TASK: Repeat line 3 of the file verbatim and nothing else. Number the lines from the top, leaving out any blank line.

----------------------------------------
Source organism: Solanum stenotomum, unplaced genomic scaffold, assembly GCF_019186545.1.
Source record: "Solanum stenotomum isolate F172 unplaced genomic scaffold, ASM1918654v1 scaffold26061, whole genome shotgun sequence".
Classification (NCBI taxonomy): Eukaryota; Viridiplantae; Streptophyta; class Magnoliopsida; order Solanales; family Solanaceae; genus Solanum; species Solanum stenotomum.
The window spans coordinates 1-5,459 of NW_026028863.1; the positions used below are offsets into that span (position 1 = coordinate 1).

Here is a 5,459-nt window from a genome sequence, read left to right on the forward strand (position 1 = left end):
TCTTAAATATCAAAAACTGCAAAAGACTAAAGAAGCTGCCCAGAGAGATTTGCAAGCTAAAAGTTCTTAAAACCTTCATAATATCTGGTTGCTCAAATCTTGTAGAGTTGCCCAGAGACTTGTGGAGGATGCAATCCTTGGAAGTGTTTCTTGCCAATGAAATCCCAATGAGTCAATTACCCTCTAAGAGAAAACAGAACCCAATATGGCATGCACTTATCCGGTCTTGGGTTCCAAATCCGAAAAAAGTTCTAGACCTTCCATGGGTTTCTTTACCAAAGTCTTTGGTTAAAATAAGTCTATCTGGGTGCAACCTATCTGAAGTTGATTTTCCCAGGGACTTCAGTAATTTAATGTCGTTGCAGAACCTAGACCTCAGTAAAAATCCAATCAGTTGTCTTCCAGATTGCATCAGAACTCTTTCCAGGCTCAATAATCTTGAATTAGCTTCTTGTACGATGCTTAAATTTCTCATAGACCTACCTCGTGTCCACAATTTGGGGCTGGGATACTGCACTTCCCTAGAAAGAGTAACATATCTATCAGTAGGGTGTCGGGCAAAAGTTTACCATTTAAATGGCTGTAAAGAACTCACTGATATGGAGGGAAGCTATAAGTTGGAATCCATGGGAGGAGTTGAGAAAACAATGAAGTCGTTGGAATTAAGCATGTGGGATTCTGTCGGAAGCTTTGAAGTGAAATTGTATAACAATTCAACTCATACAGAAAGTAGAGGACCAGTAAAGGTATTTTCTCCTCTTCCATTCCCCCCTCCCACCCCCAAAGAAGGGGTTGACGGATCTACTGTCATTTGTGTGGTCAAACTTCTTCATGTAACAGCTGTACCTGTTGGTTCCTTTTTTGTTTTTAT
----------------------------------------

Classification (NCBI taxonomy): Eukaryota; Viridiplantae; Streptophyta; class Magnoliopsida; order Solanales; family Solanaceae; genus Solanum; species Solanum stenotomum.